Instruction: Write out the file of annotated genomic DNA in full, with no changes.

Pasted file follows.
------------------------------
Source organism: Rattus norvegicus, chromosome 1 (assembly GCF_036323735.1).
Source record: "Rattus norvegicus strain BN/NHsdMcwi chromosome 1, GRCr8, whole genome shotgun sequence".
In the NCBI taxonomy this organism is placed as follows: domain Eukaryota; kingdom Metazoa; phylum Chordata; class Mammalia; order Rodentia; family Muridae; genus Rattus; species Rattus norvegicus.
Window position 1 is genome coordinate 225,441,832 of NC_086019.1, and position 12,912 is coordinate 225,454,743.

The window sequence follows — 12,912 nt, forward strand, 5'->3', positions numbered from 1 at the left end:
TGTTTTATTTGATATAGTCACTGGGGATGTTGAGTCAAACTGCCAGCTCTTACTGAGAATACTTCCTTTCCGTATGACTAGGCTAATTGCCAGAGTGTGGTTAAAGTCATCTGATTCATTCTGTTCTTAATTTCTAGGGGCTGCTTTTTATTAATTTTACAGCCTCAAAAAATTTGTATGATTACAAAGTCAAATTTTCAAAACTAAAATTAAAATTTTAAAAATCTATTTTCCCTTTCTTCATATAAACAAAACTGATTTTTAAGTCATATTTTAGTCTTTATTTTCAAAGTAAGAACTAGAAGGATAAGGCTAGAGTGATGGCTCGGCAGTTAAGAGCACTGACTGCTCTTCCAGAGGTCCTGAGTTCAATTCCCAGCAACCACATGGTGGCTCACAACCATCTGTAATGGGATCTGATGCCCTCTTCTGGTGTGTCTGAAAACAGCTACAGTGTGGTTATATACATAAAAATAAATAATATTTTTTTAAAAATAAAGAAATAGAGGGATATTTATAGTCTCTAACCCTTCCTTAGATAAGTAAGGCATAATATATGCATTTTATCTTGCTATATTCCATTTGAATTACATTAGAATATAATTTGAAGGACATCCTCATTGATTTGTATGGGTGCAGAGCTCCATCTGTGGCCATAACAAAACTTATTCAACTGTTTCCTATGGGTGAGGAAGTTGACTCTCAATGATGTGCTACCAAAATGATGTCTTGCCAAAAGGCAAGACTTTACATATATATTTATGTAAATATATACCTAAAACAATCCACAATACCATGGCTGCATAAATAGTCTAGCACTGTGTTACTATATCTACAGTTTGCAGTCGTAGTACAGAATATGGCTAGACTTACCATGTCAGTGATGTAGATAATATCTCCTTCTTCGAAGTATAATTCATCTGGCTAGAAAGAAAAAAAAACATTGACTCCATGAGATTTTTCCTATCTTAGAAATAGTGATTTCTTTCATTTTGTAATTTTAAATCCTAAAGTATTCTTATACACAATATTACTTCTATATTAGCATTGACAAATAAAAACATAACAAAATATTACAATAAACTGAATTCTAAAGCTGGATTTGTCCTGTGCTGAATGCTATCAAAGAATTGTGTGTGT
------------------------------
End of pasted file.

Source organism: Rattus norvegicus, chromosome 1 (assembly GCF_036323735.1).
Source record: "Rattus norvegicus strain BN/NHsdMcwi chromosome 1, GRCr8, whole genome shotgun sequence".
In the NCBI taxonomy this organism is placed as follows: domain Eukaryota; kingdom Metazoa; phylum Chordata; class Mammalia; order Rodentia; family Muridae; genus Rattus; species Rattus norvegicus.
Window position 1 is genome coordinate 225,441,832 of NC_086019.1, and position 12,912 is coordinate 225,454,743.

The window sequence follows — 12,912 nt, forward strand, 5'->3', positions numbered from 1 at the left end:
TGTTTTATTTGATATAGTCACTGGGGATGTTGAGTCAAACTGCCAGCTCTTACTGAGAATACTTCCTTTCCGTATGACTAGGCTAATTGCCAGAGTGTGGTTAAAGTCATCTGATTCATTCTGTTCTTAATTTCTAGGGGCTGCTTTTTATTAATTTTACAGCCTCAAAAAATTTGTATGATTACAAAGTCAAATTTTCAAAACTAAAATTAAAATTTTAAAAATCTATTTTCCCTTTCTTCATATAAACAAAACTGATTTTTAAGTCATATTTTAGTCTTTATTTTCAAAGTAAGAACTAGAAGGATAAGGCTAGAGTGATGGCTCGGCAGTTAAGAGCACTGACTGCTCTTCCAGAGGTCCTGAGTTCAATTCCCAGCAACCACATGGTGGCTCACAACCATCTGTAATGGGATCTGATGCCCTCTTCTGGTGTGTCTGAAAACAGCTACAGTGTGGTTATATACATAAAAATAAATAATATTTTTTTAAAAATAAAGAAATAGAGGGATATTTATAGTCTCTAACCCTTCCTTAGATAAGTAAGGCATAATATATGCATTTTATCTTGCTATATTCCATTTGAATTACATTAGAATATAATTTGAAGGACATCCTCATTGATTTGTATGGGTGCAGAGCTCCATCTGTGGCCATAACAAAACTTATTCAACTGTTTCCTATGGGTGAGGAAGTTGACTCTCAATGATGTGCTACCAAAATGATGTCTTGCCAAAAGGCAAGACTTTACATATATATTTATGTAAATATATACCTAAAACAATCCACAATACCATGGCTGCATAAATAGTCTAGCACTGTGTTACTATATCTACAGTTTGCAGTCGTAGTACAGAATATGGCTAGACTTACCATGTCAGTGATGTAGATAATATCTCCTTCTTCGAAGTATAATTCATCTGGCTAGAAAGAAAAAAAAACATTGACTCCATGAGATTTTTCCTATCTTAGAAATAGTGATTTCTTTCATTTTGTAATTTTAAATCCTAAAGTATTCTTATACACAATATTACTTCTATATTAGCATTGACAAATAAAAACATAACAAAATATTACAATAAACTGAATTCTAAAGCTGGATTTGTCCTGTGCTGAATGCTATCAAAGAATTGTGTGTGT